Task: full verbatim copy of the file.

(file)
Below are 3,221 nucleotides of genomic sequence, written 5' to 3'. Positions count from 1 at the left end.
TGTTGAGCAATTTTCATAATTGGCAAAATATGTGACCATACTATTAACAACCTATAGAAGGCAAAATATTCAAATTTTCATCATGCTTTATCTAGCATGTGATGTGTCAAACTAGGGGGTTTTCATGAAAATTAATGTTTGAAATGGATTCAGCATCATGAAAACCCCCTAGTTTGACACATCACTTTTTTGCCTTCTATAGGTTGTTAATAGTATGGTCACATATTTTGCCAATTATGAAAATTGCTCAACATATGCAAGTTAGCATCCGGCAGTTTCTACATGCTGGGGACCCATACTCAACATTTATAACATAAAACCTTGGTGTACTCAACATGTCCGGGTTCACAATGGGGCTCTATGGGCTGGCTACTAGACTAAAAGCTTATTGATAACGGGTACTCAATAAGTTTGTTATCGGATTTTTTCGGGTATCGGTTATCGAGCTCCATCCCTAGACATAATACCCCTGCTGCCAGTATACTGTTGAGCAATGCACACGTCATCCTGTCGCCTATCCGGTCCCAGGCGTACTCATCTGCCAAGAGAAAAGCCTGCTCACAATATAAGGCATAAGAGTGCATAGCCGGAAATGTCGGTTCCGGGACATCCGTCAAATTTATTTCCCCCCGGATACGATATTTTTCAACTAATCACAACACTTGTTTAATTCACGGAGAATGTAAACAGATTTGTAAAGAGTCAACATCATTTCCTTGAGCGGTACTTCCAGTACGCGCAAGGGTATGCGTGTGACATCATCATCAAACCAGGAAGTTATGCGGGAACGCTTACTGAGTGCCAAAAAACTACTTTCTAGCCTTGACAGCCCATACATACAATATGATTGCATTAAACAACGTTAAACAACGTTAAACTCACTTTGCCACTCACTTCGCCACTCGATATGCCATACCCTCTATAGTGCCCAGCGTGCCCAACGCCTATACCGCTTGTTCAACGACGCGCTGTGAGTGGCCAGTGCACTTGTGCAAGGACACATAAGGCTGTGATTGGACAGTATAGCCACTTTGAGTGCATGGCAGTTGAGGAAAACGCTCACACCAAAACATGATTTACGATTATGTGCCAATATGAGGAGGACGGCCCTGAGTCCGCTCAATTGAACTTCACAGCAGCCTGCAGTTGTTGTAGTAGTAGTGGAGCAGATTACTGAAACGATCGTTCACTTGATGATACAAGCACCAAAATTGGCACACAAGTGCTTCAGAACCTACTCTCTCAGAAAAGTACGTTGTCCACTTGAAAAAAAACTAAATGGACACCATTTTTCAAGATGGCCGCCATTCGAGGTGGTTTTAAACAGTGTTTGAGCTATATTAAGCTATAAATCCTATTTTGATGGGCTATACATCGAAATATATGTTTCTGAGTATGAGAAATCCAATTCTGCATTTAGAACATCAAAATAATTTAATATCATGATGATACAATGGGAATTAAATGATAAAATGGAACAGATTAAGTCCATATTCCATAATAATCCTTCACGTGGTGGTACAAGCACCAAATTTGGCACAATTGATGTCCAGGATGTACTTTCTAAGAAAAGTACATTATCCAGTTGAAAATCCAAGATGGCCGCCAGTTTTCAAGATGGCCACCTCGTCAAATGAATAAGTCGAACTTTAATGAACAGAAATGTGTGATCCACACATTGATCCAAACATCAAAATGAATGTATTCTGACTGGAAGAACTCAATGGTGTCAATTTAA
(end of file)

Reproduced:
Below are 3,221 nucleotides of genomic sequence, written 5' to 3'. Positions count from 1 at the left end.
TGTTGAGCAATTTTCATAATTGGCAAAATATGTGACCATACTATTAACAACCTATAGAAGGCAAAATATTCAAATTTTCATCATGCTTTATCTAGCATGTGATGTGTCAAACTAGGGGGTTTTCATGAAAATTAATGTTTGAAATGGATTCAGCATCATGAAAACCCCCTAGTTTGACACATCACTTTTTTGCCTTCTATAGGTTGTTAATAGTATGGTCACATATTTTGCCAATTATGAAAATTGCTCAACATATGCAAGTTAGCATCCGGCAGTTTCTACATGCTGGGGACCCATACTCAACATTTATAACATAAAACCTTGGTGTACTCAACATGTCCGGGTTCACAATGGGGCTCTATGGGCTGGCTACTAGACTAAAAGCTTATTGATAACGGGTACTCAATAAGTTTGTTATCGGATTTTTTCGGGTATCGGTTATCGAGCTCCATCCCTAGACATAATACCCCTGCTGCCAGTATACTGTTGAGCAATGCACACGTCATCCTGTCGCCTATCCGGTCCCAGGCGTACTCATCTGCCAAGAGAAAAGCCTGCTCACAATATAAGGCATAAGAGTGCATAGCCGGAAATGTCGGTTCCGGGACATCCGTCAAATTTATTTCCCCCCGGATACGATATTTTTCAACTAATCACAACACTTGTTTAATTCACGGAGAATGTAAACAGATTTGTAAAGAGTCAACATCATTTCCTTGAGCGGTACTTCCAGTACGCGCAAGGGTATGCGTGTGACATCATCATCAAACCAGGAAGTTATGCGGGAACGCTTACTGAGTGCCAAAAAACTACTTTCTAGCCTTGACAGCCCATACATACAATATGATTGCATTAAACAACGTTAAACAACGTTAAACTCACTTTGCCACTCACTTCGCCACTCGATATGCCATACCCTCTATAGTGCCCAGCGTGCCCAACGCCTATACCGCTTGTTCAACGACGCGCTGTGAGTGGCCAGTGCACTTGTGCAAGGACACATAAGGCTGTGATTGGACAGTATAGCCACTTTGAGTGCATGGCAGTTGAGGAAAACGCTCACACCAAAACATGATTTACGATTATGTGCCAATATGAGGAGGACGGCCCTGAGTCCGCTCAATTGAACTTCACAGCAGCCTGCAGTTGTTGTAGTAGTAGTGGAGCAGATTACTGAAACGATCGTTCACTTGATGATACAAGCACCAAAATTGGCACACAAGTGCTTCAGAACCTACTCTCTCAGAAAAGTACGTTGTCCACTTGAAAAAAAACTAAATGGACACCATTTTTCAAGATGGCCGCCATTCGAGGTGGTTTTAAACAGTGTTTGAGCTATATTAAGCTATAAATCCTATTTTGATGGGCTATACATCGAAATATATGTTTCTGAGTATGAGAAATCCAATTCTGCATTTAGAACATCAAAATAATTTAATATCATGATGATACAATGGGAATTAAATGATAAAATGGAACAGATTAAGTCCATATTCCATAATAATCCTTCACGTGGTGGTACAAGCACCAAATTTGGCACAATTGATGTCCAGGATGTACTTTCTAAGAAAAGTACATTATCCAGTTGAAAATCCAAGATGGCCGCCAGTTTTCAAGATGGCCACCTCGTCAAATGAATAAGTCGAACTTTAATGAACAGAAATGTGTGATCCACACATTGATCCAAACATCAAAATGAATGTATTCTGACTGGAAGAACTCAATGGTGTCAATTTAA